I really like the burgundy one with the brass beads and brass clasp, made with a combination of recycled sari silk and a high-end cotton. The blue and silver one, made with off-the-shelf findings and a ribbon that is actually called "Sari," is a bit more disappointing. The silver cones which were a key to my design may have been a mistake, since they arrived looking like rolled-up tinfoil. I tried adding texture to them with a chasing hammer to make them a little more interesting, and now they look like dented rolled-up tinfoil. I hate to take them apart, because I don't want to waste the sterling silver wire holding the findings together - but I'm just not happy with the outcome, and I don't want one cheap-looking item to debase the whole display. I can salvage the I-cord (and I have another half-dozen I-cords prepared for assembly); I just need to come up with a better way to put it all together. Oh, and I need some medium-sturdy jump rings and a better quality of silver clasp, since I can't find the 14 gauge silver wire that I remember having in my stash.
Other accomplishments: two more cotton summer hats. Oh, and I've finished the knotting and weaving in on all the hats and all the water bottle holders. Now I just need to fray-check the knots, clip them, and felt the holders.

Pressing on . . .

Monday, June 2, 2008

The Yard Smells Wonderful.

I'm shamelessly reveling in the sights and smells of spring.

Plans and Progress

I have been productively engaged, as you can see:

Farmer's market is in 5 days, and in addition to various matted photographic prints I have 8 waterbottle holders (unfelted as yet), a shawl and 3 hats. I'm still hoping that these cotton hats, made out of Peaches & Creme in a fairly open stitch, will appeal to those fashion conscious types who don't like their hair whipping into their eyes in the summer breeze. From left to right, you are looking at a feather & fan lace version with a 12 stitch repeat in Monet greens and pinks, a pure white with a rolled brim and a strip of Roman Arches (or Roman Stripe or something like that - see Barbara Walker's 2nd book, somewhere around page 148), and some wild colors with a 3 row seed stitch border and a 10 stitch repeat version of a butterfly stitch. Next I want to do another one with a seed stitch border, but then do the "wave" colorwork like I did on the cotton baby sweater back in March. Anyway, recipe is below.

Regarding the water bottles, I still need to felt them and weave in the cotton ends and such, but I've found a vendor on E-bay who sells lots of carabineer clips for about 30% of what I've seen elsewhere. I can vary the designs enough to hold my interest (although frankly the colorwork kite - bottom left - looked better in my head than it does in reality). And my plan is to have a cooler of chilled water bottles with me at the market, which will be included free with each bottle cover purchase.

I know - I still need to experiment with that fiber necklace idea. I may be avoiding the topic, after my first unsatisfactory experiment. I also need to inventory the photography and mat up some larger prints for display. And I want to make a poster advertising my portrait work, since the new crop of senior picture candidates is just starting to ripen. And I still need to pick up a sheet of plastic lattice and have Rick cut it in half for me, so I can use it as a background and hang display items from it with s-clips. (Which also means, of course, that I need to buy said s-clips, and a whole bunch of bungie cords.) And my canopy still hasn't been delivered and I haven't coughed up the $120 or so for a pair of folding tables. But under the category of "It's Good To Have Friends," Tammy has offered me the use of a folding table for the summer and Nola has offered her canopy and folding tables for the next month (since the Pt. Washington market doesn't start until July) - so back-up plans and cost-delaying strategies are in place. Now all I have to do is show up, set up, sit back, and enjoy.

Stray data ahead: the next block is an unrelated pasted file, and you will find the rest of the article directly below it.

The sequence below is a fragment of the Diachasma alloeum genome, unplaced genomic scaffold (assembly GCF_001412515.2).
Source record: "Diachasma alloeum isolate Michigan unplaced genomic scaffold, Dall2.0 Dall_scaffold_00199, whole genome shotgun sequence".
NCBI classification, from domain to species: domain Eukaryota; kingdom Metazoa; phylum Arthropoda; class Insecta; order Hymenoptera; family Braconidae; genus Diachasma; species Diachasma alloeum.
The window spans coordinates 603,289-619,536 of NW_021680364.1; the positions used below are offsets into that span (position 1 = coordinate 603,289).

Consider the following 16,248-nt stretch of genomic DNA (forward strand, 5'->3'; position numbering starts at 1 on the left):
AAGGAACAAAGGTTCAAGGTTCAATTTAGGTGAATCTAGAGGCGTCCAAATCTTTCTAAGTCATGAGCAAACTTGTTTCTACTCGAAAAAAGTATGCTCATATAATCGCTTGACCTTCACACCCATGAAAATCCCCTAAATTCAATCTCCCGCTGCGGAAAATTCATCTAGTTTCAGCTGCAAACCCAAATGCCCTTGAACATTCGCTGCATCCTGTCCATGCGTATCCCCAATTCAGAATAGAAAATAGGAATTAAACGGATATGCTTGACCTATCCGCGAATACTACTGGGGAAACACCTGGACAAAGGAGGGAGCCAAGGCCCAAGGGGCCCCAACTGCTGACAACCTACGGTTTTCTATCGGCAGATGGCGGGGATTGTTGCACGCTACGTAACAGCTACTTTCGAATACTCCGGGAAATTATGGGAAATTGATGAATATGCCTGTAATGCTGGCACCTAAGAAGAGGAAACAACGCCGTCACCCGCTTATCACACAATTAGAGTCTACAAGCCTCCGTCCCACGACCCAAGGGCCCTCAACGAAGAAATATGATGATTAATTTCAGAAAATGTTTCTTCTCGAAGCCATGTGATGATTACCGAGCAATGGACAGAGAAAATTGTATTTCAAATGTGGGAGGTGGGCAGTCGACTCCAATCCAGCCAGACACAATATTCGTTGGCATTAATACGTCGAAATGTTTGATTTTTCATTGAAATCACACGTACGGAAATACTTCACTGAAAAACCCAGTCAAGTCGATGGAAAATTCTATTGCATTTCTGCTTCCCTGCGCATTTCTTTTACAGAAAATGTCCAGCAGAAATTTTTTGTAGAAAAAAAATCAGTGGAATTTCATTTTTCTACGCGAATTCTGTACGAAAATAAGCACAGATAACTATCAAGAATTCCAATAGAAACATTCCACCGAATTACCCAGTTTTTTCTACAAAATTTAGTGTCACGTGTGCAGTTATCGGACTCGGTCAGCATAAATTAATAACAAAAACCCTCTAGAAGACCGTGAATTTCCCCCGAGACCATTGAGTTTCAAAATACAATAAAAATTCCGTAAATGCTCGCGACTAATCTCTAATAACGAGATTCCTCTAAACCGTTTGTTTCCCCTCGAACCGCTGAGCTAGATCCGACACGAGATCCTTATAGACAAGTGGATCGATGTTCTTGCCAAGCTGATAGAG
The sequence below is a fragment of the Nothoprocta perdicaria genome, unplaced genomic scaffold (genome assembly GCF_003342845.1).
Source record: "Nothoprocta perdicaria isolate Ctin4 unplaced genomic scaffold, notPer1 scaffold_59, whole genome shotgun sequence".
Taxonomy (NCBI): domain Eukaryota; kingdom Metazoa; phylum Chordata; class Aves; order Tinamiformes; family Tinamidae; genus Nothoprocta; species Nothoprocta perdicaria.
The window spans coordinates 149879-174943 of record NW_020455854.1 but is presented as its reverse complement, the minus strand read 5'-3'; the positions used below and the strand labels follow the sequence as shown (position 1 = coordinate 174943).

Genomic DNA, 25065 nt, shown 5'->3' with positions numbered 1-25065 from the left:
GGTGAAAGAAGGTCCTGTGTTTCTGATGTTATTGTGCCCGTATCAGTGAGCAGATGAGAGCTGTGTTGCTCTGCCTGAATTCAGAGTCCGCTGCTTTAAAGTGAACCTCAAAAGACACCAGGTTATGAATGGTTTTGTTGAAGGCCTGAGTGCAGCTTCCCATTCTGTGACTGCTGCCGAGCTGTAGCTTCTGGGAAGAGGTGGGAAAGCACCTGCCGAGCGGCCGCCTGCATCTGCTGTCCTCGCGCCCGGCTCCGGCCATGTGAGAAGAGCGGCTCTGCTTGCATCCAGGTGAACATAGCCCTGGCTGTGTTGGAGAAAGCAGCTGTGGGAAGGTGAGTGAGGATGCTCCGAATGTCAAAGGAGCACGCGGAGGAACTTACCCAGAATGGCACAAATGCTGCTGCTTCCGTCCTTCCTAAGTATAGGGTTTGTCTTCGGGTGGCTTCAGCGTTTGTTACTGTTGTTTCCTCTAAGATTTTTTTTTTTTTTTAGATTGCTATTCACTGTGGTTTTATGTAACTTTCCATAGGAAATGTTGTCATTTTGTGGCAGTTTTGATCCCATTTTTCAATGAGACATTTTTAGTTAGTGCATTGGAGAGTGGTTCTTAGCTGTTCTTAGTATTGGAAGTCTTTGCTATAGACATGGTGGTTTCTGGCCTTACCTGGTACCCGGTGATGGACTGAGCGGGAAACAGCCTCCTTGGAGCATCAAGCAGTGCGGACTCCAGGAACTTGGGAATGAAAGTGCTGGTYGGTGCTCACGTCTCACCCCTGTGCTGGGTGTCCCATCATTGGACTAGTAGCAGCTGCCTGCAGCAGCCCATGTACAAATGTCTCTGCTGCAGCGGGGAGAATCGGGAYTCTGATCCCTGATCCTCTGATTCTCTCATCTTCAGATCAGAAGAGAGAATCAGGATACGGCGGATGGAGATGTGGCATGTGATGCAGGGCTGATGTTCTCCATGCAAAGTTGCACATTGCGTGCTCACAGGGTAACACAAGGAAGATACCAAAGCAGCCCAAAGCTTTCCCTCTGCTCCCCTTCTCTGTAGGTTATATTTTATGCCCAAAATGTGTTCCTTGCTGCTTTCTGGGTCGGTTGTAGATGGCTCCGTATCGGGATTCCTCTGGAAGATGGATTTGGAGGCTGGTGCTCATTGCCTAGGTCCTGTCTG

Oh, and what do you think of the two sparklies (eyes right)? The one in the clear photograph is from an advertisement somewhere, and is fairly elegant. The one in the fuzzy photograph, taken by someone who shall remain nameless but obviously is still having problems with her macro function, is one of the vintage pins from Peg's shoebox. I'm considering removing the pin finding from the back, adding a pair of loops at about 1:00 and 11:00, and stringing it on a snake chain similar to the first one. Am I destroying a perfectly good existing piece, or reinventing it as something unique and creative? The jury's still out.


General recipe for a cotton summer beanie:

1 largish skein of Peaches & Creme (I'm using up scraps, so I'm not sure exactly how much. A more thoughtful person would have weighed the hats.)
1 set of size 5 double-pointed needles

A Note on Gauge: Mine tends towards the loose, so size 5 needles are my standard for this yarn. Adjust yours to get more or less the gauge from the ballband (whatever that is). The pattern as shown comfortably fits my head, but is stretchy.

Cast on 80 stitches, divided evenly over 4 needles. (For a chemo cap or a smaller head, you might want to go down to about 72 stitches.) Work edge treatment of your choice:

(a) For rolled brim, work 8 rows of stockinette.

(b) For seed stitch border, work 1 row k1, p1; 1 row p1 k1; and 1 row k1 p1.

(c) For lace patterns with scalloped edge, such as feather and fan, no other edge treatment is necessary.

Continue working in the round, inserting lace patterns, colorwork or other embellishments as they strike your fancy, until piece measures approximately 4 ½ - 5" above edge treatment.

Decrease as follows:

(a) K 8, k 2 together, and repeat for rest of round.

(b) Knit.

(c) Knit 7, k2 together, and repeat for rest of round.

(d) Knit.

(e) Knit 6, k2 together, and repeat for rest of round. (You get the idea.)

When you get down to 8 stitches on your needles, break yarn, pull through loops and draw tight. Weave in ends.